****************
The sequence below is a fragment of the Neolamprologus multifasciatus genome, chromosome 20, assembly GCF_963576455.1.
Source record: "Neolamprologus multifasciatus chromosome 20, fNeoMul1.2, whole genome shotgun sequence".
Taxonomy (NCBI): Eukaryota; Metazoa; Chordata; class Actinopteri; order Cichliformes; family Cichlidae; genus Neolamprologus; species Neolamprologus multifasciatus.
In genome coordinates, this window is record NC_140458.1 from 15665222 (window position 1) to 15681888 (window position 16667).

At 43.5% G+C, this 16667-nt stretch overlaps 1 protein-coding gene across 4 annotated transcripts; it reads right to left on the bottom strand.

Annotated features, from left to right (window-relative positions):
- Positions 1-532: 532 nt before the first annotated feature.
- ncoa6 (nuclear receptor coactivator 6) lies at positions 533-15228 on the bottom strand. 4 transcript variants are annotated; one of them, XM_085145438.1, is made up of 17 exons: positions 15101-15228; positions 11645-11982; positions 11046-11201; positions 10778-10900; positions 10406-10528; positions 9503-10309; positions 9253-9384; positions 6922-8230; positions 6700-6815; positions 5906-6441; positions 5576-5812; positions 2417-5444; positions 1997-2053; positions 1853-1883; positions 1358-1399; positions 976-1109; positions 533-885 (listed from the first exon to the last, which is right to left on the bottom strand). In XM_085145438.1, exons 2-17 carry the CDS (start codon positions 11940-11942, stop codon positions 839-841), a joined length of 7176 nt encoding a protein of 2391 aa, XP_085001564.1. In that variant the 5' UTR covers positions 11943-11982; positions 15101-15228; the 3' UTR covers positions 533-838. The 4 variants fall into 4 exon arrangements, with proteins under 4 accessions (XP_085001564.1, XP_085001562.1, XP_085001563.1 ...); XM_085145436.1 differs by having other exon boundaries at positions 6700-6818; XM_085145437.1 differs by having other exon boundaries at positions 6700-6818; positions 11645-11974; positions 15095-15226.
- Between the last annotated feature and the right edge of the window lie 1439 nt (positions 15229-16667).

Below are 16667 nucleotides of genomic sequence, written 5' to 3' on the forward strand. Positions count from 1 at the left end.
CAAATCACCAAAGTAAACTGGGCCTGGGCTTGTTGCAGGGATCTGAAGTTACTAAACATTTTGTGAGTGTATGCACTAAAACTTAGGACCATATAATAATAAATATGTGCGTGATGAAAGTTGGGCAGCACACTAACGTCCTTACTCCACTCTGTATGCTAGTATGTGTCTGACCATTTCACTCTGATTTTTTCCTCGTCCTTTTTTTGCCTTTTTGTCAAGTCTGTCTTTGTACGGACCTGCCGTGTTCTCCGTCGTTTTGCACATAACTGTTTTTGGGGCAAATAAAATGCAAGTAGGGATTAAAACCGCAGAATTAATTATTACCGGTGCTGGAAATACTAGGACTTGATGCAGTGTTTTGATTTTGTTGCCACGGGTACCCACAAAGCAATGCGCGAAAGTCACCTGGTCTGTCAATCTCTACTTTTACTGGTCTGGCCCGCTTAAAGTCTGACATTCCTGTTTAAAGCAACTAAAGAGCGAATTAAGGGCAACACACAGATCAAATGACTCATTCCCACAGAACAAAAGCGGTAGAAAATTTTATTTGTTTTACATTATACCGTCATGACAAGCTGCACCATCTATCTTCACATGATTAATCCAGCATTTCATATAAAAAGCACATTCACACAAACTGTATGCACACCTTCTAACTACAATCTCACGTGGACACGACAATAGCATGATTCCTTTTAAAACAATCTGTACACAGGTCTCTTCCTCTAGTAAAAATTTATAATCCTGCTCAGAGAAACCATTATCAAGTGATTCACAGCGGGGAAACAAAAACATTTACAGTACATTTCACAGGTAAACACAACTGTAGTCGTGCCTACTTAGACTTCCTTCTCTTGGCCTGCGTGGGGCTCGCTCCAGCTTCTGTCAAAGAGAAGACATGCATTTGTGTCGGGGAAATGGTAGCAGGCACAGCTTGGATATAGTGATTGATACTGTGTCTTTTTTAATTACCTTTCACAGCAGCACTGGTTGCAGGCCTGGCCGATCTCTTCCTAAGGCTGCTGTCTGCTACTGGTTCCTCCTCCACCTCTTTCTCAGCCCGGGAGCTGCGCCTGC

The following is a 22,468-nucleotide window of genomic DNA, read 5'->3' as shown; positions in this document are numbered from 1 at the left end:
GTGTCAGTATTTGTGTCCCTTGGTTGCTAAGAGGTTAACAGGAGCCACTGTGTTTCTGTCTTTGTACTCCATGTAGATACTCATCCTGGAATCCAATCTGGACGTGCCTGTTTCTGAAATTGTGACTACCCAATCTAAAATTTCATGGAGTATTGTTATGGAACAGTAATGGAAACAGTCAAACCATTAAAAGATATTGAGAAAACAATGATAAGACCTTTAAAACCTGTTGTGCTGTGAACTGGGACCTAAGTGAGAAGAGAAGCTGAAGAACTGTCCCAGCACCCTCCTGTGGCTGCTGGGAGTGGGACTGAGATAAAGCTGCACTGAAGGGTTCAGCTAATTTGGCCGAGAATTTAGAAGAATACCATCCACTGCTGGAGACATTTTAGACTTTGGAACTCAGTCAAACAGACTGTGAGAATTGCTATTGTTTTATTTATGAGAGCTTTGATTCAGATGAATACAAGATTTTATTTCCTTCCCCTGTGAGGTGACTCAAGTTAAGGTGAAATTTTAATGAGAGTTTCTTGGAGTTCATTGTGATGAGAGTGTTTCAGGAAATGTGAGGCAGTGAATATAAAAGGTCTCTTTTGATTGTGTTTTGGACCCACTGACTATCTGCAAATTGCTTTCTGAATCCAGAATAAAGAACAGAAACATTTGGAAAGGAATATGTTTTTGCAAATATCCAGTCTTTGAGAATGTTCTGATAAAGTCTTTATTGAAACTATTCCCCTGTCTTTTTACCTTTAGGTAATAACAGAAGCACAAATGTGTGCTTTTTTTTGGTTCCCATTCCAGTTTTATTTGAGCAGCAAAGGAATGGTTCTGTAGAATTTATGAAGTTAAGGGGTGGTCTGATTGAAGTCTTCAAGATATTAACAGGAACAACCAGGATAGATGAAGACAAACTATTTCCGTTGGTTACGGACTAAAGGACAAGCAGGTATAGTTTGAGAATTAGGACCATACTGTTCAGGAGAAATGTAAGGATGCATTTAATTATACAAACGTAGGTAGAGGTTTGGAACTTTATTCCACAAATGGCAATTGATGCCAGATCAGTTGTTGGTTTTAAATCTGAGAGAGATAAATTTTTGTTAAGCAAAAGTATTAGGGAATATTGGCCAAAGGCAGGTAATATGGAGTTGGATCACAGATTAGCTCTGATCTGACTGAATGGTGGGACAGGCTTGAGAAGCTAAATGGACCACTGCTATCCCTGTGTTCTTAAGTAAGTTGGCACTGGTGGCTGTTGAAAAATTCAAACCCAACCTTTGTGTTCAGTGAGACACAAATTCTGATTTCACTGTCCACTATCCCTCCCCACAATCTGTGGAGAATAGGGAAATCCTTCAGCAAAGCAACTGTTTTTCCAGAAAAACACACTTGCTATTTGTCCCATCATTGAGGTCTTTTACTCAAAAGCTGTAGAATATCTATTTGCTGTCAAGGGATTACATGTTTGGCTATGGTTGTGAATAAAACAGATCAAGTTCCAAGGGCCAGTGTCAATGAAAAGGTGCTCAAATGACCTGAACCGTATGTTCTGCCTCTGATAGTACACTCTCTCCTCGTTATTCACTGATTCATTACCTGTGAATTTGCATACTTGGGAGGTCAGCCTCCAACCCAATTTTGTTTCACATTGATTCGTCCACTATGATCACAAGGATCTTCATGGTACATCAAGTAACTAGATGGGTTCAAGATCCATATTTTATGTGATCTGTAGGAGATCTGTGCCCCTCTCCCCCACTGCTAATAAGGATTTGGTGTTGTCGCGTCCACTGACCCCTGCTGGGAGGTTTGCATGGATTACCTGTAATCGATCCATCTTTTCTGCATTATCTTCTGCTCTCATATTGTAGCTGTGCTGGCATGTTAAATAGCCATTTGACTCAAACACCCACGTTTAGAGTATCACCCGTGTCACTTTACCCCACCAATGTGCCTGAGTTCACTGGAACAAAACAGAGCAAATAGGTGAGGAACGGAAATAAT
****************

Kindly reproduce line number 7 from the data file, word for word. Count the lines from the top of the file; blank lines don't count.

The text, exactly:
- Positions 1-532: 532 nt before the first annotated feature.